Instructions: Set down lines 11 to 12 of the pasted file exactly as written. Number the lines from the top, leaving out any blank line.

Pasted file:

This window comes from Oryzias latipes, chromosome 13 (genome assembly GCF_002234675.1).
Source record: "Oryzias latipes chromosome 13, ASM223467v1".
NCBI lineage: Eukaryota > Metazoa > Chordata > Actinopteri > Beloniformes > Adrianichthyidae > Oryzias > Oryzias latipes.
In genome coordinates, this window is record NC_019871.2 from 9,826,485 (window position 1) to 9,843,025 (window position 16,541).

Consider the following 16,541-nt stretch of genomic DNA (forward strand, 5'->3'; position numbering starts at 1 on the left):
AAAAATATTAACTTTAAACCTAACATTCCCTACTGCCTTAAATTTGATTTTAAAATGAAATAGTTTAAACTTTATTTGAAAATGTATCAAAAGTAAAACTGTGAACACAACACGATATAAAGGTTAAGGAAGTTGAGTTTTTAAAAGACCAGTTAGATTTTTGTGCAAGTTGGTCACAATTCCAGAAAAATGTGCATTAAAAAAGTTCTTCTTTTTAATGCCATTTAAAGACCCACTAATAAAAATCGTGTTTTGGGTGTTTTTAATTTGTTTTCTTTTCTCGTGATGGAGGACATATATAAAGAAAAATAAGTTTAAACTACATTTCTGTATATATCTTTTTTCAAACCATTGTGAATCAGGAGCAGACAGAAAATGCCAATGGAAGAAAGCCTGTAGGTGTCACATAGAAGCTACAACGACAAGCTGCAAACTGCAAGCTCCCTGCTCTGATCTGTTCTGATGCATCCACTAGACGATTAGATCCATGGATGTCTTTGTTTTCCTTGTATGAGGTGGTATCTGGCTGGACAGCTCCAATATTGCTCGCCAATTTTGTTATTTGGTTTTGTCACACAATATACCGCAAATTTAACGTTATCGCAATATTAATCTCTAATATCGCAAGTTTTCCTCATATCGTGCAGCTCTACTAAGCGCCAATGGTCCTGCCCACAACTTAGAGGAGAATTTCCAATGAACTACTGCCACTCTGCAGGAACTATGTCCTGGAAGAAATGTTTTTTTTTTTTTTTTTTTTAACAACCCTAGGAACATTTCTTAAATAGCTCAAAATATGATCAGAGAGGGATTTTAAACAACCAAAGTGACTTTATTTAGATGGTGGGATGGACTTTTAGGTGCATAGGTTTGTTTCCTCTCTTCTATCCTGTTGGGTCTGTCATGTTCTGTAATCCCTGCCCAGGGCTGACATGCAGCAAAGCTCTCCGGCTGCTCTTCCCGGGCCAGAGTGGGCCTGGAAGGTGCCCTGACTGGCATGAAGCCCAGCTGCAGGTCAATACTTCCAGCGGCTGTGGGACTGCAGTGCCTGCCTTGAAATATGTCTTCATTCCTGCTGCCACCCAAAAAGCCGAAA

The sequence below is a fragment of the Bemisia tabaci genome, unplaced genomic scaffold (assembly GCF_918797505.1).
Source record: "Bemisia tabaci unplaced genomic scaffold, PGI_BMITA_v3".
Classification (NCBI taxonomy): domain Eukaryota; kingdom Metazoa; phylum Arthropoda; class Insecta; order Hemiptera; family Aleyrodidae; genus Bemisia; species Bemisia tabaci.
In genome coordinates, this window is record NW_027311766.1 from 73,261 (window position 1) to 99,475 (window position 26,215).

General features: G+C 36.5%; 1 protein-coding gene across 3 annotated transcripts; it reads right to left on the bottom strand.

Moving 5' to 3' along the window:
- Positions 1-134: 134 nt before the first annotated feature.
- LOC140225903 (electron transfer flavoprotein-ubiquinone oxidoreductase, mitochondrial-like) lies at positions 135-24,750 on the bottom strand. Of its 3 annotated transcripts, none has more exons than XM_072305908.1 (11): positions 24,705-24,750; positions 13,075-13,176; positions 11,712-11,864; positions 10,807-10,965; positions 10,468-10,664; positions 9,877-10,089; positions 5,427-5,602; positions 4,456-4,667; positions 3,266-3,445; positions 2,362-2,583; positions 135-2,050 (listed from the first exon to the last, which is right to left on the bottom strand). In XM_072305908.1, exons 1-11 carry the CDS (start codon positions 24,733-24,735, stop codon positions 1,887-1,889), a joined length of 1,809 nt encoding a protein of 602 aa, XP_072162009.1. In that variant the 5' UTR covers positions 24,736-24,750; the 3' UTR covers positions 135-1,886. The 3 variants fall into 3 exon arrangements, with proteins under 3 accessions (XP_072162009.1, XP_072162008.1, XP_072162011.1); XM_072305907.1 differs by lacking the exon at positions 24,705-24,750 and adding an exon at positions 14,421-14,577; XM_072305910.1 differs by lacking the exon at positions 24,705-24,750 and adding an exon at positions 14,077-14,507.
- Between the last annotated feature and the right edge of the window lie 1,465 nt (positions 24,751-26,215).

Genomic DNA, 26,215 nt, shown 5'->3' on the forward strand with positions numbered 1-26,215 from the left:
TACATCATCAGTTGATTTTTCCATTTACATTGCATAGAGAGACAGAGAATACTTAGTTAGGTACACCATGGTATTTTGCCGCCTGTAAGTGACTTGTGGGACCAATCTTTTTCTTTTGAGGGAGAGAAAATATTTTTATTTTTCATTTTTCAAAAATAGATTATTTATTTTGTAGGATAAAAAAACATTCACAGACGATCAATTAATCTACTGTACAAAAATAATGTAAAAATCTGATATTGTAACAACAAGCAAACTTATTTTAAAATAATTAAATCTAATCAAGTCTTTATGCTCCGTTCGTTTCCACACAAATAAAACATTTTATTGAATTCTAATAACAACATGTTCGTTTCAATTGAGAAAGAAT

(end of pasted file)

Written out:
General features: G+C 36.5%; 1 protein-coding gene across 3 annotated transcripts; it reads right to left on the bottom strand.

Moving 5' to 3' along the window: